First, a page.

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Works for nearly everyone: avoiding medication overuse

Migraine remedies don’t automatically mean more painkillers. Although it sounds counter-intuitive, don’t overdo your use of painkillers, or you could end up worse off. Using OTC meds like NSAIDs or aspirin more than three times weekly or triptans more than twice a week can lead to “rebound headaches,” according to the Cleveland Clinic. This is when you get a withdrawal headache from coming down from the meds; in response you may pop more, creating a chronic headache cycle. These are the 8 different types of headaches—and how to get rid of them.

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Works for some: Acupuncture and hypnotherapy

A review of 22 clinical trials in the Cochrane Database of Systematic Reviews in 2016 concluded there’s evidence acupuncture could help migraines. The research shows headache frequency dropped by 50 percent or more in up to 59 percent of individuals receiving acupuncture. Plus, this effect can persist for more than six months. If you’re looking for another alternative treatment, Dr. Ashina says some people find hypnotherapy to be effective in quelling their pain.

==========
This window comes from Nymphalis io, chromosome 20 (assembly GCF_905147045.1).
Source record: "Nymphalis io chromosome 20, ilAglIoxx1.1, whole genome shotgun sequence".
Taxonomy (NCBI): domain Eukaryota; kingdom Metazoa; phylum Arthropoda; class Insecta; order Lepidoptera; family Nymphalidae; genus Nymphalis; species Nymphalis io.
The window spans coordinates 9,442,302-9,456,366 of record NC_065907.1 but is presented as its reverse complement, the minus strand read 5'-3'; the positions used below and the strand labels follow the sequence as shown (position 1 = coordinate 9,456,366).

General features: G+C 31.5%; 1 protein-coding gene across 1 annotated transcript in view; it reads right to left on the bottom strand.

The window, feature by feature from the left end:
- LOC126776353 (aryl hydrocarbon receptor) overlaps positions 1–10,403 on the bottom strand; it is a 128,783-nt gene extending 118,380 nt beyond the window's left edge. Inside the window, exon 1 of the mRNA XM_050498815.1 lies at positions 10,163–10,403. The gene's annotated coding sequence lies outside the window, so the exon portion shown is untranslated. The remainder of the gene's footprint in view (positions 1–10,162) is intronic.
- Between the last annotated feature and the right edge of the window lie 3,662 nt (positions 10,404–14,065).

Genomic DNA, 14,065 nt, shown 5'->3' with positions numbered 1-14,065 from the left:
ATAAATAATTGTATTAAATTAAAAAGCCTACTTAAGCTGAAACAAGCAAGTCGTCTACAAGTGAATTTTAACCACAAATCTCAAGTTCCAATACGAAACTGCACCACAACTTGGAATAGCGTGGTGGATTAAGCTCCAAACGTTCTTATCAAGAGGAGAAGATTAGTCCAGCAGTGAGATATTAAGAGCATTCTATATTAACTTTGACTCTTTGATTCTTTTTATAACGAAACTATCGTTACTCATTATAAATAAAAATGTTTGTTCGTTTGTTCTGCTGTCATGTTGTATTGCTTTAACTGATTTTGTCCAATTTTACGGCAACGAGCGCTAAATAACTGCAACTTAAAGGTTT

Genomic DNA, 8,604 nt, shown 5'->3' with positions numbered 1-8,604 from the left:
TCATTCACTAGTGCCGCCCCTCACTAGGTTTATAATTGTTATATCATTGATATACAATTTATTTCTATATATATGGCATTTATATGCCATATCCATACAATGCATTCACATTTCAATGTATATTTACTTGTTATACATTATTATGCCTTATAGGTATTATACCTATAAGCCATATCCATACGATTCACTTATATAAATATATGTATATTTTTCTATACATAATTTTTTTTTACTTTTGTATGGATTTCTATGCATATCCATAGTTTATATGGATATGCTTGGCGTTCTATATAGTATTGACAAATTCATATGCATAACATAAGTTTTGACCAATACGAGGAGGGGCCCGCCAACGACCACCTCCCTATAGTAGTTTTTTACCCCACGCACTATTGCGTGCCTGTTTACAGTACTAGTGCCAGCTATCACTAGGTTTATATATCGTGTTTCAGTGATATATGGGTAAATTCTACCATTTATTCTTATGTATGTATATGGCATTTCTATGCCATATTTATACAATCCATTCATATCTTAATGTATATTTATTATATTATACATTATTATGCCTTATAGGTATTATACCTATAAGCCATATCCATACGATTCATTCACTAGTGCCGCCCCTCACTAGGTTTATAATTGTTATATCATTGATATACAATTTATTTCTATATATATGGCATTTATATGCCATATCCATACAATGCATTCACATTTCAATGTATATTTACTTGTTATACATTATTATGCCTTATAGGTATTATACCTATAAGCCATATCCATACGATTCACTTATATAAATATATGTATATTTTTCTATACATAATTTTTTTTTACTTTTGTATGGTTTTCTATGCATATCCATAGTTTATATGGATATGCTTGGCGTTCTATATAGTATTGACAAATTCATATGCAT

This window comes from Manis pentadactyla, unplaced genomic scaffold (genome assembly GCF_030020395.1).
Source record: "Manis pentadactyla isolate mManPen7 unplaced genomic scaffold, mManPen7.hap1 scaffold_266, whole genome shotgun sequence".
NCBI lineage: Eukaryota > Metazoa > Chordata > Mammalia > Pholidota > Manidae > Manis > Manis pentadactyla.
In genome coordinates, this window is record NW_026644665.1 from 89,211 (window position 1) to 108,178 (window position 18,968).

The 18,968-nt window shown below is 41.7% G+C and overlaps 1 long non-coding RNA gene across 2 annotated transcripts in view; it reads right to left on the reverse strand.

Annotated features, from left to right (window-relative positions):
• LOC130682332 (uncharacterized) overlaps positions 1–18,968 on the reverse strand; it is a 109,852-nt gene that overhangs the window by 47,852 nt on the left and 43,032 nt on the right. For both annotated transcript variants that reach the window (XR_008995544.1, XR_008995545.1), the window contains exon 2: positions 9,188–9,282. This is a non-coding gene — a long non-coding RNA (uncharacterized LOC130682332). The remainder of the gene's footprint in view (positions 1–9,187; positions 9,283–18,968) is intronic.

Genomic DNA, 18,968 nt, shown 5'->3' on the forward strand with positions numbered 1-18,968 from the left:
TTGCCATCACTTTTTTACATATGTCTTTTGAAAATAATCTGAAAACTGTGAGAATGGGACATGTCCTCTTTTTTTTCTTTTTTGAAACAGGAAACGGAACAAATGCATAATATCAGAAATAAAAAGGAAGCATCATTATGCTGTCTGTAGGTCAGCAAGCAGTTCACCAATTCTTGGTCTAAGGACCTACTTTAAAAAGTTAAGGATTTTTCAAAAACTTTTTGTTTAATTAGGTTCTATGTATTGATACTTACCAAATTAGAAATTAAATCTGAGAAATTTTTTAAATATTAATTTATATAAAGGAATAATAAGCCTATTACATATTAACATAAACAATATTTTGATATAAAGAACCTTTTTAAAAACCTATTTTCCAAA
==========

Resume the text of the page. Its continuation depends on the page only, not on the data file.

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Don’t bother: Waiting it out

It’s tempting to want to take a “wait and see” approach, especially if you don’t want to take medication. However, “once a headache becomes entrenched, it becomes more intractable, or less likely to respond to medication at all,” says Dr. Rubin. Translation: You have a window of time as a migraine approaches to take measures to stop it, miss that and meds won’t even work as well. “Try to catch a headache as early as possible,” she says. A headache is something to pay attention to, as are these 50 other health symptoms you should never ignore.

Sources
Medically reviewed by Renata Chalfin, MD, on October 15, 2019